Barney: College Isn’t Designed for Working People


Storey McDonald

(Graphic by Storey McDonald | The Daily Utah Chronicle)

By Sebastian Barney, Opinion Writer


Pop culture makes the college experience seem like nothing but parties and fun. As any college student will tell you, this isn’t what university is really like. The typical night for a student includes studying and doing homework. For most of us, college isn’t free. We have to work to afford it, oftentimes while we’re engaged in it.

According to the National Center for Education Statistics, 25% of full time college students work a minimum of 20 hours a week. College students don’t receive enough aid and balancing work and school at the same time is impossible if you’d like to have a life outside of them. This lifestyle isn’t healthy for development and is a detriment to everyone.

The University of Utah considers anyone taking 12 or more credit hours to be full time. Typically, for each credit hour, three hours will be spent outside of class on assignments and studying. This means that the average full-time college student spends around 36 hours per week on school, outside of class. That rule isn’t concrete — depending on the class, you can spend an hour studying and doing homework for every hour inside of the classroom. Conversely, you can spend five hours per hour in lecture for a more difficult class. Given that there are only 168 hours in a week, and you can only spend roughly 112 of them awake while being healthy, it becomes difficult to manage work and school at the same time.

Responsibilities aren’t the only thing to worry about, though. College students are people, usually aged 18 to 24. This is a major time in an individual’s life, in which a significant amount of important development will happen. Missing out on this key period is harmful and sad. Students shouldn’t have to miss out on experiencing their lives just because they have to work and go to school at the same time.

This doesn’t even mention burnout or prevailing mental health issues. Universities typically offer counseling to mitigate some of the stresses of college, but things like that are only helpful to an extent. Negative mental health issues can also be attributed to work. As you can imagine, one can compound the issues of the other.

There are a few different ways to receive financial aid for university, such as scholarships, federal student aid through FAFSA or outside aid — such as family assistance. When we create a system, we shouldn’t assume that everyone has access to the same number of resources. Not everyone can get help from parents, family members or scholarships.

Scholarships are great if you can get one. But not everyone will, which is the problem. Even if you do get a scholarship, you may have to adhere to specific requirements, which requires even more time commitments. Not only that, but it might also not cover the entire cost of tuition.

The most typical way to get financial aid is through FAFSA, which is flawed. To get money from FAFSA, you need to provide information on your parent’s income status. That information will decide whether or not you will receive financial aid, even if you receive no help from your parents. There are ways around this, such as being 24 years old. If you don’t have access to a legal guardian’s income information, you can contact FAFSA directly and explain your situation, but this doesn’t guarantee aid.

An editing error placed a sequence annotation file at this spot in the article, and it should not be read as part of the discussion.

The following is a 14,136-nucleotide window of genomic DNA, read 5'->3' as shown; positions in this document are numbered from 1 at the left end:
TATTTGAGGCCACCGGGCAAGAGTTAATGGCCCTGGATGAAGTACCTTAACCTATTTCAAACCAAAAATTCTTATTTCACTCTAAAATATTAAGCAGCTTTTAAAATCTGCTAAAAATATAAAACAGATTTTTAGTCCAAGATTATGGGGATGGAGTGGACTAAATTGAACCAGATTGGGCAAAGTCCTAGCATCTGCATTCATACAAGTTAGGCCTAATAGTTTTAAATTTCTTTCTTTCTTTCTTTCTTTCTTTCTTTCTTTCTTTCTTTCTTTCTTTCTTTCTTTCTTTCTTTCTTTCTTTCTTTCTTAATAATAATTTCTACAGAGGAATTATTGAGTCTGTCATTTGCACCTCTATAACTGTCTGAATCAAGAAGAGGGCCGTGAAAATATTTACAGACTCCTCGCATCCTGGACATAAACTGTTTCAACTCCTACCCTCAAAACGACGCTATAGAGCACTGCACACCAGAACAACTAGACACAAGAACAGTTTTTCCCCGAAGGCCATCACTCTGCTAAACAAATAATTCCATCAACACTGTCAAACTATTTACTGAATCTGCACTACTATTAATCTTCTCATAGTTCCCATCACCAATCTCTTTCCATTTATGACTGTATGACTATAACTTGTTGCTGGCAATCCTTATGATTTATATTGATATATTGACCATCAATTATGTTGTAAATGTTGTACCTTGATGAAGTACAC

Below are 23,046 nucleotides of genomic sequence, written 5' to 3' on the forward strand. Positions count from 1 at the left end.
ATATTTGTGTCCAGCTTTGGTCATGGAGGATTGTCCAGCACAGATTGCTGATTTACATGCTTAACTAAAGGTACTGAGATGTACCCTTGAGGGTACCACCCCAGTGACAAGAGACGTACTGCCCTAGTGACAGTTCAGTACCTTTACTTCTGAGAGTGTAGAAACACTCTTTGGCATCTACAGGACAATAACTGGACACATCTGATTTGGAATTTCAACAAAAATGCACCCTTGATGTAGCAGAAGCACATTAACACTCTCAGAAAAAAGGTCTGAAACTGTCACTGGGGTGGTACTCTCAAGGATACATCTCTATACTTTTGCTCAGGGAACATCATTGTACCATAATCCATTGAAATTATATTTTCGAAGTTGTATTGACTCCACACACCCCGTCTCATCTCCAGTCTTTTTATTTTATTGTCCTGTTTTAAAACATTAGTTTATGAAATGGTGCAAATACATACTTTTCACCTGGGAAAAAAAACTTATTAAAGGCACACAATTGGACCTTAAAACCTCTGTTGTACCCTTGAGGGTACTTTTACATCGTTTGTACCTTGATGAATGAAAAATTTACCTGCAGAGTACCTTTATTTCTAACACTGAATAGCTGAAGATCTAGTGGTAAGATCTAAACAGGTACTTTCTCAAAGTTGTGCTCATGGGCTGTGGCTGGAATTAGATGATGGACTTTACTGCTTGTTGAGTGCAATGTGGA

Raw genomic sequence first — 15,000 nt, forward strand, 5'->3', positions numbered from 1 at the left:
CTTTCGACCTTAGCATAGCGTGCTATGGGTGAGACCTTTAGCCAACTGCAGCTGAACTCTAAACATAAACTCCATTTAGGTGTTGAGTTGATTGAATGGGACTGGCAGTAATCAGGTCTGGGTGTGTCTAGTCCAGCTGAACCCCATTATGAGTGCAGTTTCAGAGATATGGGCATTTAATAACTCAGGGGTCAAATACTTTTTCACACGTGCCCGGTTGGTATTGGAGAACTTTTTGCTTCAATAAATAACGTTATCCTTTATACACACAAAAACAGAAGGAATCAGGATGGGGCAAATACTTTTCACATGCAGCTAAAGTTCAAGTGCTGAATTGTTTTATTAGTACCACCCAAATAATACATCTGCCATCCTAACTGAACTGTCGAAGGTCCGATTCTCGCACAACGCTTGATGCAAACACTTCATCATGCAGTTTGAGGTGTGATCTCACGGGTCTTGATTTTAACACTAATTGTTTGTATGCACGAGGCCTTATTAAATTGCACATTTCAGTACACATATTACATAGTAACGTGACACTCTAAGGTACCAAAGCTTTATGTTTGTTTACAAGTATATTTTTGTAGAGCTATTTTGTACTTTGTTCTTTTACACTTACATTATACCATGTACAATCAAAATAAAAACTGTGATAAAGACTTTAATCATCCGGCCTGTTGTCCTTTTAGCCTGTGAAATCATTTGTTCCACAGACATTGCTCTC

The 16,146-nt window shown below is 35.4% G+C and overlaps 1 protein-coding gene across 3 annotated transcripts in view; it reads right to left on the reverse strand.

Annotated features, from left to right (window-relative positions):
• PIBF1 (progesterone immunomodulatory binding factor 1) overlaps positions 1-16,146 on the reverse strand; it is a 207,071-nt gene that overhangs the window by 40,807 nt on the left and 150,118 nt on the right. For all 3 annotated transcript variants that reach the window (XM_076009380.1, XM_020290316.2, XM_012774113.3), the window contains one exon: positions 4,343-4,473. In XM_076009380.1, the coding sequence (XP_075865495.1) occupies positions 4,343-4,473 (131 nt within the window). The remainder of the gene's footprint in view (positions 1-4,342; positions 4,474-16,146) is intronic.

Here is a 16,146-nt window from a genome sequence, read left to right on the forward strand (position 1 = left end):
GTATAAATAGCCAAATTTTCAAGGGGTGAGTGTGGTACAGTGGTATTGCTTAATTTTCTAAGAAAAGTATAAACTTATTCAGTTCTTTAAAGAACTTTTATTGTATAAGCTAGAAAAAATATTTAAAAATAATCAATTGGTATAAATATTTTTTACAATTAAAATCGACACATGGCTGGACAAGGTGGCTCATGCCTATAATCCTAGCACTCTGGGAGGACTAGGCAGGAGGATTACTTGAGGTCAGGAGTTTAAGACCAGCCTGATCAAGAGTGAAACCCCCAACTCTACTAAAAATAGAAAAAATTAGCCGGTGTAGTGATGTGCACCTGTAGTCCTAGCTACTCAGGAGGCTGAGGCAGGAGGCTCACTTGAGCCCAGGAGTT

Even despite all that, these are only solutions for paying tuition, not living expenses. Being able to go to school is neat but the ability to eat and have a roof over your head is infinitely more important. These inadequate solutions can mean students taking out personal loans, with large interest rates, to get by or to pay tuition.

We’ve created a system that disincentivizes working class people from participating in educational programs. This is bad, since barring people from education serves no purpose other than maintaining growth for those who have money and taking it away from people who do not. It’s not designed for poor people, which is the group that benefits most from a college education. A system that allows everyone to participate in upper-level education will allow better social mobility and help people find fulfillment in their lives.

Politically, we can solve part of the problem by introducing legislation that makes tuition at public universities free. College is too expensive and tuition should be less anyway, but this is only a partial solution to our larger problem. We need to make great investments in our future.

Realistically, we need a more robust redesign of our curriculums to be more flexible. Being expected to spend the majority of your time on school makes responsibilities outside of school unmanageable. Decreasing the time spent per class will solve this. We can also ditch the semester system for something that is less rigid.

A study by BMC found that international students, who typically incur lower debts due to not being stuck in our system, had a decreased prevalence of stress related issues like burnout. These changes need to come within the colleges themselves, not through politics.

The massive time commitment required of university students makes upper-level education inaccessible to those with responsibility or those who can benefit the most from it. This is bad for society, and we need to do something about it. Specifically, we need to make college cheaper, and more importantly, more flexible. With these changes we can have a more educated and fulfilled society.


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